http://queue.acm.org/detail.cfm?id=1961297

    1. Paul wrote on April 8th, 2011 at 17:31:

      It’s not a step forward until new capabilities are introduced.

      As I understand it, LINQ is an abstraction layer for SQL (there are even built-in utilities for viewing the SQL queries that are generated by LINQ). And while the syntax for LINQ is somewhat different, there are very few features that exist in SQL that cannot be found in LINQ.

      This is clearly not the case with indexedDB, there is no concept of relationship between data entities, you must maintain that yourself. Regardless of what year it is, looping through lists of objects to filter them on your own is not only more work syntactically, but it more work computationally.

      Any developer who’s been in the industry for more than a year or two should know by now that syntax is largely irrelevant as long as functionality is still there. I’m not married to the SQL language, i’m sure there are other methods for querying that are easier to read/maintain. But if we’re going to have an object relational model for persistent storage, then relational integrity must be guaranteed. This isn’t in indexedDB and until it is, it is an inferior standard when compared to webDB.

      So while it may be a good start, I have trouble justifying the time and effort to build against it when I can use Chrome and Chrome Frame and end up with a stable, maintainable application.

      1. Jesse Morgan wrote on April 11th, 2011 at 18:36:

        I don’t believe your understanding of LINQ is correct.

        LINQ is based on the IEnumerable interface. The concept is that any object that can be enumerated conforms to a single interface standard which can be operated on, queried and related using a unified model and syntax – with results being generated as implicit runtime types (js takes care of this by being prototype).
        There are no pre-existing relations. LINQ is definitely not a SQL generator. LINQ to SQL is a LINQ implementation for querying SQL. Likewise LINQ to Object or LINQ to XML perform the same for other data store types.

        The .NET Entity framework does exist to provide preset relations between objects, and it does integrate with LINQ but is not required. I believe this is where you are getting confused.

      2. Jesse Morgan wrote on April 11th, 2011 at 18:42:

        Also, iterating result sets is not implicitly more computationally expensive. I’m and not sure what would give you this idea?

        Regardless of whether the API you are using does the iteration for you, or you do it yourself; it’s still being done somewhere.

        With the case of indexedDB you are given the lower level control to perform this yourself. As has been indicated – another API can be built utilising indexedDB providing this relational ‘integrity’ in a packaged way.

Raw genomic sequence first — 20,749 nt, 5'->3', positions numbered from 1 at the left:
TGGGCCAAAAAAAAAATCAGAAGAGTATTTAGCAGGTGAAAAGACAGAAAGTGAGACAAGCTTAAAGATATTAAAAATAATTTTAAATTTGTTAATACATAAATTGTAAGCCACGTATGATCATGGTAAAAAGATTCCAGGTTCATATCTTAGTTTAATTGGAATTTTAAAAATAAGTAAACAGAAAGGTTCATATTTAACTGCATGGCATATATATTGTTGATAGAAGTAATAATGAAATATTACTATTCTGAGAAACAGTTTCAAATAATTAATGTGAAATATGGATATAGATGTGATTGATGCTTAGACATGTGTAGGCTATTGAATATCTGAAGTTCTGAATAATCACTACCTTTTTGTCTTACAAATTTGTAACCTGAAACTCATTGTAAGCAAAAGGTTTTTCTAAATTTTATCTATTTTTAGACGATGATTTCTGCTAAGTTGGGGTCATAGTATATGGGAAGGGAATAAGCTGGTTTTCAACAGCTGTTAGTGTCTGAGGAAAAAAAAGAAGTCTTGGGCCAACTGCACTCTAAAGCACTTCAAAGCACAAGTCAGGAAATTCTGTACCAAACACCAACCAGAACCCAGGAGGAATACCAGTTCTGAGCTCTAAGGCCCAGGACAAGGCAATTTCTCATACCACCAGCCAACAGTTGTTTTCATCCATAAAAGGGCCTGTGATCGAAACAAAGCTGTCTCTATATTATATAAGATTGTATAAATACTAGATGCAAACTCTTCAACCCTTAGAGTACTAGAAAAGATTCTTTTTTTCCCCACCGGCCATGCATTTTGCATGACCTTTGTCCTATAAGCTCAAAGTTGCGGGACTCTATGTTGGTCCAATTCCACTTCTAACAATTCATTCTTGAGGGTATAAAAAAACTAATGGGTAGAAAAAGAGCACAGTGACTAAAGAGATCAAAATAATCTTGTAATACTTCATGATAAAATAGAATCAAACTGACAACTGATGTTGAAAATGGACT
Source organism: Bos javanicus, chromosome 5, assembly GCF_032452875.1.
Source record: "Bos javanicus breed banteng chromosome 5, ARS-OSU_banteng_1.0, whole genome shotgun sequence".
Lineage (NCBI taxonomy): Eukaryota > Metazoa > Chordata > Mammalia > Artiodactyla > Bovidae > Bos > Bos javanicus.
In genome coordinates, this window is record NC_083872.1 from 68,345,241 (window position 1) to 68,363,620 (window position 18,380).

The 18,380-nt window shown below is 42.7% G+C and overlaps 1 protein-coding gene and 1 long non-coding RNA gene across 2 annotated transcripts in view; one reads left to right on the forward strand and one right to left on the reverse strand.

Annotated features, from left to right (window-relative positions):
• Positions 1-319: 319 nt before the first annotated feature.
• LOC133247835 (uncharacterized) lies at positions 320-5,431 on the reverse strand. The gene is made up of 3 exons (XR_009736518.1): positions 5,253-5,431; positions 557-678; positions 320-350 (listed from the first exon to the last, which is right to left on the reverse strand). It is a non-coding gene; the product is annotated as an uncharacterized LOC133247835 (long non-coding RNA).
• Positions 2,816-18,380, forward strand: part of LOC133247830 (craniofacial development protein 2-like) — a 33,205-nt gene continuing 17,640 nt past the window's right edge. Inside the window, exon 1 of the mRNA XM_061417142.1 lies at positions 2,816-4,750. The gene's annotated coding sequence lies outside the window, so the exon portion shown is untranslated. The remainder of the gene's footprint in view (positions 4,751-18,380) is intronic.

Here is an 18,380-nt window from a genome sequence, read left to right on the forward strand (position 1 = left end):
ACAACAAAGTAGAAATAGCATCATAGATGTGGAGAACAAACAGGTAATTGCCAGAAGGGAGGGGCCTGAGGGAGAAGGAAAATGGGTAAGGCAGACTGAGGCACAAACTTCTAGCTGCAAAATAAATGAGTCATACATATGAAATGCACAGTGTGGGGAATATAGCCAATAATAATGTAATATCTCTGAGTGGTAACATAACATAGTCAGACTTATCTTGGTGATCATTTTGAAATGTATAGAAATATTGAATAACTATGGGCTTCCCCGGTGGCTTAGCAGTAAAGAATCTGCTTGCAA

This has development method has worked great for libraries like jquery

        1. Paul wrote on April 23rd, 2011 at 09:09:

          This isn’t a government project.

          Point taken with LINQ, I had confused it with LINQ to SQL. But I have to say that if SQL databases loop through entire datasets, that’s considered a “full table scan” and is a sign that you at least need some indexes defined.

          I think that you’ve hit the nail on the head about why there’s so much opposition to indexedDB. It’s a lower-level data storage solution, which means we have to go back to the drawing board on query tools, reporting tools, analysis tools, etc.

          This isn’t a government project. I don’t think that it’s unreasonable to think that concurrent efforts are possible, in fact the web is made of a multitude of standards that serve the same purpose with different strengths and weaknesses, giving designers and architects choices on what’s best for each application.

          The software industry has seen countless iterations of fundamental changes like this, as new technologies mature, they take replace the older technologies as they offer advantages in real-world applications. Beyond a more javascript-like syntax there is no advantage to indexedDB in terms of new features.

          In fact it has fewer features than WebDB. The examples demonstrate that the programmers are on their own when it comes to joins. There are no demonstrations of aggregates, or protections from things like orphans.

          I personally have no problem with working with new technologies, I find it strange when people in this industry do. But I also don’t understand the obsession so many in this industry have with syntax. I’ve worked with a lot of technologies and frankly I find that syntax rarely makes a difference. I especially don’t see the attraction to a new syntax when demonstrations like these show that the new syntax will result in MORE WORK.

          I’m sure that indexedDB will eventually mature into something that provides advantages, or will be replaced with something that does. Until then I can’t justify supporting firefox in mobile applications when I have support for WebDB built into every other browser (including IE through Chrome Frame).

          1. Jesse Morgan wrote on April 23rd, 2011 at 17:03:

            Hi again,
            Thanks for the thought out reply.